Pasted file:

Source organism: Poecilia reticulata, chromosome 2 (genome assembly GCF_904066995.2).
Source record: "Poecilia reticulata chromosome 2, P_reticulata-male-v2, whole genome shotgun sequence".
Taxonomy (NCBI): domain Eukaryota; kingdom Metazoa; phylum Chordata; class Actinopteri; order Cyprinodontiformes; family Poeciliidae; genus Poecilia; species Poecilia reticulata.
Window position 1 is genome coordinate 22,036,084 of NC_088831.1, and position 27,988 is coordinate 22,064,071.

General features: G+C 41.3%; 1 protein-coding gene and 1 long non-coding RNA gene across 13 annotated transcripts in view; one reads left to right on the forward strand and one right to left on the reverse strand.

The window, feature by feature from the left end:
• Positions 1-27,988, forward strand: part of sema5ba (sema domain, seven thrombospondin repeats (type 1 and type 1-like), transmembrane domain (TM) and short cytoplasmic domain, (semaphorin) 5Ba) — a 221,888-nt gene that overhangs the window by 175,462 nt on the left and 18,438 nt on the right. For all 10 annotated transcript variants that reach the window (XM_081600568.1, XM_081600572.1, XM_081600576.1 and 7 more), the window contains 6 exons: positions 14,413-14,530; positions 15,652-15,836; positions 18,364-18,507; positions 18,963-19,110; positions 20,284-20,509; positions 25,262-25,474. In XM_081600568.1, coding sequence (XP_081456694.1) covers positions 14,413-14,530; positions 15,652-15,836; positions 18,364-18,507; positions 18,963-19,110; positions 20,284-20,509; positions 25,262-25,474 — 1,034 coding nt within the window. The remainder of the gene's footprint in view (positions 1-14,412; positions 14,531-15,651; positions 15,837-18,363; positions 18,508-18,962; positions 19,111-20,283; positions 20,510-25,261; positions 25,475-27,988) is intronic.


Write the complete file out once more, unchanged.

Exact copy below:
Source organism: Poecilia reticulata, chromosome 2 (genome assembly GCF_904066995.2).
Source record: "Poecilia reticulata chromosome 2, P_reticulata-male-v2, whole genome shotgun sequence".
Taxonomy (NCBI): domain Eukaryota; kingdom Metazoa; phylum Chordata; class Actinopteri; order Cyprinodontiformes; family Poeciliidae; genus Poecilia; species Poecilia reticulata.
Window position 1 is genome coordinate 22,036,084 of NC_088831.1, and position 27,988 is coordinate 22,064,071.

General features: G+C 41.3%; 1 protein-coding gene and 1 long non-coding RNA gene across 13 annotated transcripts in view; one reads left to right on the forward strand and one right to left on the reverse strand.

The window, feature by feature from the left end:
• Positions 1-27,988, forward strand: part of sema5ba (sema domain, seven thrombospondin repeats (type 1 and type 1-like), transmembrane domain (TM) and short cytoplasmic domain, (semaphorin) 5Ba) — a 221,888-nt gene that overhangs the window by 175,462 nt on the left and 18,438 nt on the right. For all 10 annotated transcript variants that reach the window (XM_081600568.1, XM_081600572.1, XM_081600576.1 and 7 more), the window contains 6 exons: positions 14,413-14,530; positions 15,652-15,836; positions 18,364-18,507; positions 18,963-19,110; positions 20,284-20,509; positions 25,262-25,474. In XM_081600568.1, coding sequence (XP_081456694.1) covers positions 14,413-14,530; positions 15,652-15,836; positions 18,364-18,507; positions 18,963-19,110; positions 20,284-20,509; positions 25,262-25,474 — 1,034 coding nt within the window. The remainder of the gene's footprint in view (positions 1-14,412; positions 14,531-15,651; positions 15,837-18,363; positions 18,508-18,962; positions 19,111-20,283; positions 20,510-25,261; positions 25,475-27,988) is intronic.